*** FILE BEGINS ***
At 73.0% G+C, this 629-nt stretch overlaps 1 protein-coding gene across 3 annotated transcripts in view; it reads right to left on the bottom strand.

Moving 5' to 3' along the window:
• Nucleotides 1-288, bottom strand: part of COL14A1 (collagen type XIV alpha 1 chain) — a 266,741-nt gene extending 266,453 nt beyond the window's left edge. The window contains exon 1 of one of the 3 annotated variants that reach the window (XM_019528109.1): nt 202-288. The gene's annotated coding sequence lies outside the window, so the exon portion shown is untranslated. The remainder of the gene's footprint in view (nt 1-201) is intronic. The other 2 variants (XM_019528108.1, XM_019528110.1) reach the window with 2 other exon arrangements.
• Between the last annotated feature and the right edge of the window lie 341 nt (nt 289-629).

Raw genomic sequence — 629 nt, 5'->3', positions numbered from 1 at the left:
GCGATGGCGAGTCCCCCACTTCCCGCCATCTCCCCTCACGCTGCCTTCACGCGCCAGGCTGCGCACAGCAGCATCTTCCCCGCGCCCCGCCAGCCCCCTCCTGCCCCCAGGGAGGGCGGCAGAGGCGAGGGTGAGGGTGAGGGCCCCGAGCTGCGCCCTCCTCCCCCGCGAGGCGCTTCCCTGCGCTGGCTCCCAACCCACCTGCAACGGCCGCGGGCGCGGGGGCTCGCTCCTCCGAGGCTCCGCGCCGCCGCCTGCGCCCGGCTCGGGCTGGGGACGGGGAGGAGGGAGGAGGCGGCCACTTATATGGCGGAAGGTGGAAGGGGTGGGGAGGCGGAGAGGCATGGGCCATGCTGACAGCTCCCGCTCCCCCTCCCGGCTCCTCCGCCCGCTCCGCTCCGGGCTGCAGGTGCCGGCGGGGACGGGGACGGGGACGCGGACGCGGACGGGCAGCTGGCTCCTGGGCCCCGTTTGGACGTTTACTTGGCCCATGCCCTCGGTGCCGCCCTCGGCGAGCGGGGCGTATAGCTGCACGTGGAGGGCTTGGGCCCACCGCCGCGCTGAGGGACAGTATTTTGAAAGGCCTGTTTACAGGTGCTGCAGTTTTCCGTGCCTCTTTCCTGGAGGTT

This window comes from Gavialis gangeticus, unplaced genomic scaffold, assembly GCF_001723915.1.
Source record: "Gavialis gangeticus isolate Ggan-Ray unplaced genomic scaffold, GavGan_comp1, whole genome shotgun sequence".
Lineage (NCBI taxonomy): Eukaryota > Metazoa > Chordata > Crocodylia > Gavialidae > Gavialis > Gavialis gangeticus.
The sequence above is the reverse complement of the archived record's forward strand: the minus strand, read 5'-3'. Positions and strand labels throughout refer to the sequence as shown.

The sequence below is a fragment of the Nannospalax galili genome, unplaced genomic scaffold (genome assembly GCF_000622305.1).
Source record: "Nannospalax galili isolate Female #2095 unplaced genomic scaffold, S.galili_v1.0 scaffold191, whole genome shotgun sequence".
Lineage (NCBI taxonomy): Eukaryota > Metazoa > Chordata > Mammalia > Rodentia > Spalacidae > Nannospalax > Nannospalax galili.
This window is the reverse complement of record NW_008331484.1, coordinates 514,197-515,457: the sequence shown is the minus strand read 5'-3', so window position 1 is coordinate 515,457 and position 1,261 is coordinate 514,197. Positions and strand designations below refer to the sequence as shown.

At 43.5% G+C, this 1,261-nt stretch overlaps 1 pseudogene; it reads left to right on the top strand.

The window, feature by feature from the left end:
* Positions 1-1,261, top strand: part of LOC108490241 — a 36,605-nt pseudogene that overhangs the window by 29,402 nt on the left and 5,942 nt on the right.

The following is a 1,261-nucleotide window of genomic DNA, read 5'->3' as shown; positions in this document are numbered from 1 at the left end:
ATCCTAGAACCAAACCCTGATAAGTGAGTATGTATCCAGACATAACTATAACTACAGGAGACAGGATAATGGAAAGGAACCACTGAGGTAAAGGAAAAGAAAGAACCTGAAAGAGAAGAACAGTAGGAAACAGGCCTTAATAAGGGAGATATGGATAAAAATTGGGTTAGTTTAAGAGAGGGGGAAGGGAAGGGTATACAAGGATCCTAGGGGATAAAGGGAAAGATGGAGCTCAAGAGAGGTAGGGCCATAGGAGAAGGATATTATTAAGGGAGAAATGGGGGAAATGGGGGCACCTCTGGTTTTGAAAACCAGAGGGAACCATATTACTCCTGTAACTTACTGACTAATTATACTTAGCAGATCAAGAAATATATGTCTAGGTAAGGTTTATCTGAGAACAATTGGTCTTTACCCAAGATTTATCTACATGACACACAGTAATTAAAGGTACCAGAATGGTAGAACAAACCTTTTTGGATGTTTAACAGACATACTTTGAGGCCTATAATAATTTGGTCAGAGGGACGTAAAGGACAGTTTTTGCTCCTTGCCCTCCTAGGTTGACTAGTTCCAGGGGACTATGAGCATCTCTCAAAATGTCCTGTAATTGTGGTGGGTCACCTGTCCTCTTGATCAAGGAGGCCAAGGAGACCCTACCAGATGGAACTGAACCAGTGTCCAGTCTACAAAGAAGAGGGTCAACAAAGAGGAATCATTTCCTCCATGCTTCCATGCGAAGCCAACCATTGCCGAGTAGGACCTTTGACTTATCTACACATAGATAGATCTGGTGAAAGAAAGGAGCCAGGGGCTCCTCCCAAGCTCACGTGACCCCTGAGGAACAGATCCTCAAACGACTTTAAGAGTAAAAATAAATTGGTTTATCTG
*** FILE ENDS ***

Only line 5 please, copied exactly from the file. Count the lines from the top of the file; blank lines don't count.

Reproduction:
Raw genomic sequence — 629 nt, 5'->3', positions numbered from 1 at the left: